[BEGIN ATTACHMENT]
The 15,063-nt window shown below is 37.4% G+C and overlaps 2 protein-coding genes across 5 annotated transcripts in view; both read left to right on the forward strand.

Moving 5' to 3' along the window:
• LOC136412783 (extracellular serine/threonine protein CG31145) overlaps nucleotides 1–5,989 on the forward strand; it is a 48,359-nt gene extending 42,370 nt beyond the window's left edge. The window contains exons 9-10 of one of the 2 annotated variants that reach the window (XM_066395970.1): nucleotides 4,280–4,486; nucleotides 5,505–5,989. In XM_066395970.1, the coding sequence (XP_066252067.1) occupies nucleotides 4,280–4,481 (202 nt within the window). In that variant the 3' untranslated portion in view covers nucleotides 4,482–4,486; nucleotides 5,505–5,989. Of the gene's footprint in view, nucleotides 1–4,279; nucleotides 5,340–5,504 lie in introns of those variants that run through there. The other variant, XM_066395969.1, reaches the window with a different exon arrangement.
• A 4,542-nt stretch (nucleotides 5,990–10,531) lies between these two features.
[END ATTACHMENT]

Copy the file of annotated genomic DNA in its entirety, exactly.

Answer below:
The 15,063-nt window shown below is 37.4% G+C and overlaps 2 protein-coding genes across 5 annotated transcripts in view; both read left to right on the forward strand.

Moving 5' to 3' along the window:
• LOC136412783 (extracellular serine/threonine protein CG31145) overlaps nucleotides 1–5,989 on the forward strand; it is a 48,359-nt gene extending 42,370 nt beyond the window's left edge. The window contains exons 9-10 of one of the 2 annotated variants that reach the window (XM_066395970.1): nucleotides 4,280–4,486; nucleotides 5,505–5,989. In XM_066395970.1, the coding sequence (XP_066252067.1) occupies nucleotides 4,280–4,481 (202 nt within the window). In that variant the 3' untranslated portion in view covers nucleotides 4,482–4,486; nucleotides 5,505–5,989. Of the gene's footprint in view, nucleotides 1–4,279; nucleotides 5,340–5,504 lie in introns of those variants that run through there. The other variant, XM_066395969.1, reaches the window with a different exon arrangement.
• A 4,542-nt stretch (nucleotides 5,990–10,531) lies between these two features.